This article is from the Woodworking FAQ Collection 3, by multiple authors.
From: firstname.lastname@example.org (Carl Ketchum)
Date: 2 Dec 91 14:34:05 GMT
I have owned a 12" Makita planer for about 12 months. I have run about 200
board feet of oak, mahogany, pine and fir through it. I have gotten uniformly
good results, with a few minor problems.
When feeding hardwoods, (oak) the rollers don't always get an adequate grip.
This results in a good deal of work pushing the stock through the planer. On
soft woods (pine, fir, and most of the mahogany) I had no such problem. Setup
of the planer was minimal. I fastened a pair of twobyfours to the base and
clamp these to some short saw-horses when I am going to do a large amount of
work. I have a set of adjustable roller stands which I bought for use with
my tablesaw (my wife likes 'em, she doesn't eat as much sawdust that way ;->)
I use these with the planer with good results. Without the stands, and without
a *great* deal of care, there is some sniping at the trailing edge. In
cases, this was about 1/16" deep and 1" long, starting about 3/4" from the
end of the board.
The Makita requires a key (two supplied) to start the motor. The key on my
unit *fell*out* while I was planing, and onto the stock being fed into the
planer. Quite a panic! qq Re: Thickness Planer Summary
From that point forward, the key went 'round my neck
on a thong, and was used to start the unit, then removed. Note - no key is
required to stop the motor.
If I had it to do over? I've liked the Makita fairly well, the results have
been very good. I like the larger planers with the roller tables which eliminate
the sliding friction feed problem. On the other hand, I bought one load of
oak *and* the planer for what I would have paid for planed oak, and I can
get whatever thickness I need. BTW, I bought a used bandsaw and get thin
boards a lot faster than before, once through the bandsaw to resaw it, then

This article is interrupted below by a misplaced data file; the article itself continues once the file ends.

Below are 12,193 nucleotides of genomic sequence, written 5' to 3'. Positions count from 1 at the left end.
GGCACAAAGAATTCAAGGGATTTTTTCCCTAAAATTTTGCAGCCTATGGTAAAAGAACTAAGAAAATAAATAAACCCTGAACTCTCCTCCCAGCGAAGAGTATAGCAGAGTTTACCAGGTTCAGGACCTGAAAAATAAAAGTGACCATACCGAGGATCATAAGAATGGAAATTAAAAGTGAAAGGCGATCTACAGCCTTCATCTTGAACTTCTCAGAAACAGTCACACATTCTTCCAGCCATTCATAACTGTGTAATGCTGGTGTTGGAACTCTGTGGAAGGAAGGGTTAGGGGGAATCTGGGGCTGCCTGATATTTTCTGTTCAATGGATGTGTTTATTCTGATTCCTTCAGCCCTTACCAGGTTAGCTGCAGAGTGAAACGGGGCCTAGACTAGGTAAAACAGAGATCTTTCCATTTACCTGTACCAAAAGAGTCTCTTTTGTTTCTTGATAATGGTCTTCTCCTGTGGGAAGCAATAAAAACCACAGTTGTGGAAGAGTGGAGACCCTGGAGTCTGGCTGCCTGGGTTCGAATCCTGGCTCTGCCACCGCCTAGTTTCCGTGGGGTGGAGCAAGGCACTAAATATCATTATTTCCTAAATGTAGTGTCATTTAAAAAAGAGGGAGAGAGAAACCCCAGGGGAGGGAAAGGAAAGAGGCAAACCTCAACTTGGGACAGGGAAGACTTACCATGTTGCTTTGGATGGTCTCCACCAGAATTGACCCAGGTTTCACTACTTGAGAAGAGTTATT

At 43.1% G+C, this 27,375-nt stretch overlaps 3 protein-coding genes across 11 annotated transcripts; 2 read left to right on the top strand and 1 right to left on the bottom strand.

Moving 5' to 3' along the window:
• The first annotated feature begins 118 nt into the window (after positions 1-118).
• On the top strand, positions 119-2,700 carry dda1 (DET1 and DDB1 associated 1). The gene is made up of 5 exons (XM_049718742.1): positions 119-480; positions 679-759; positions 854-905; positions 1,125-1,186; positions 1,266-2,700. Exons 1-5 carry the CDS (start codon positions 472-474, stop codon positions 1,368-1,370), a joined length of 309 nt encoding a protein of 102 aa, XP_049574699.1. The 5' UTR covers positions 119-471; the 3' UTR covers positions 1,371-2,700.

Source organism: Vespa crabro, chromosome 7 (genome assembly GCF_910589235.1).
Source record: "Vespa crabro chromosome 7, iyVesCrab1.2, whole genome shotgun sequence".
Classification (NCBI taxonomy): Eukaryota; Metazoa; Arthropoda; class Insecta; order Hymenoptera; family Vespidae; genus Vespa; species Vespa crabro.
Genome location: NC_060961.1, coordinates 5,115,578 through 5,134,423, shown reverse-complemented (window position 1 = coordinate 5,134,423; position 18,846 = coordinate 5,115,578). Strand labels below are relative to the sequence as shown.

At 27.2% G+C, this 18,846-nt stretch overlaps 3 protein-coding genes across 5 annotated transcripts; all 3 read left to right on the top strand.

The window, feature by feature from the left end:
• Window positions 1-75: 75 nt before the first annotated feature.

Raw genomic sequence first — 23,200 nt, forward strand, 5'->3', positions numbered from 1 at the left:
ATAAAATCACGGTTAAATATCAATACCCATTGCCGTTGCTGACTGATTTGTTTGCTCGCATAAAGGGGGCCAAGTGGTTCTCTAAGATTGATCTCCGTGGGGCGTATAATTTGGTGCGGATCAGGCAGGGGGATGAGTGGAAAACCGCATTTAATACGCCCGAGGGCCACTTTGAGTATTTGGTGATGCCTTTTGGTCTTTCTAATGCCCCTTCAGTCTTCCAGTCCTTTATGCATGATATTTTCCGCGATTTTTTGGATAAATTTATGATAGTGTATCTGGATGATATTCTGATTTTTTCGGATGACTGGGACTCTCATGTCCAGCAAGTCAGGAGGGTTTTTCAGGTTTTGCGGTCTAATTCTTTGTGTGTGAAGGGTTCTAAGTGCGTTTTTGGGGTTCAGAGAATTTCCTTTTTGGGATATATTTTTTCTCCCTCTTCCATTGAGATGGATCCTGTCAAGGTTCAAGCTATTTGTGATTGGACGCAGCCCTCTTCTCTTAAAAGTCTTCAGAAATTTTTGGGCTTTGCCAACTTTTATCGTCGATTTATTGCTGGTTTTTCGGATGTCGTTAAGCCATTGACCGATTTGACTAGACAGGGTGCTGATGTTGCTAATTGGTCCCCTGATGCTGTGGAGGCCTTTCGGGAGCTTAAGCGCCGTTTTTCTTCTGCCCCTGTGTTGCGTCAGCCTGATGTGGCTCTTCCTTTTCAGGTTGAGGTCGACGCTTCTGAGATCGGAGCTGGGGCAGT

a couple of passes through the planer et voila!
Two thumbs up for the Makita :-)
From: email@example.com (Dave Larsen)
Date: 4 Dec 91 14:44:15 GMT
In article <1991Aug28.firstname.lastname@example.org> br+@CS.CMU.EDU (Bill Ross)
> The Delta rep ran a 2x4 through the thing several times
> and couldn't get rid of the VERY noticeable sniping at both ends of the
> board -- must've been 2 inches at each end and 1/32" deep. Not the
> kind of thing I would tolerate in a planer.
I own a Delta. I have run several hundred feet through it. You can
virtually eliminate sniping by careful upward pressure on the far end of
the board as the board exits the cutting head (lift the end so the board
is flat on the extension). I had the same problem initially though.
> I never trust the scale on the planer (I couldn't even tell you if it was
> accurate, because I just won't use it, period.) I always use a dial caliper
> to test the thickness of the board. I get great results that way. Thus, I
> didn't consider the accuracy of the scale when I was buying the tool.
You CAN trust the scale on the Delta. At least mine is very accurate in
the 3/4" range. I too double check, but the board is always as thick as
the scale says it is.
> I roll the table out into the driveway, and run my stock through.
> All the sawdust falls onto the driveway, where it is easy to sweep up.
You neighbors must love you 8*). This thing is loud.
> Man, these things produce lots and lots of sawdust ... its incredible.
Amen! My father uses it to start fires. In addition to the shavings, it
also produces a VERY fine sawdust that is hard on the lungs. It's not
unlike flour. Use both hearing and breathing protection.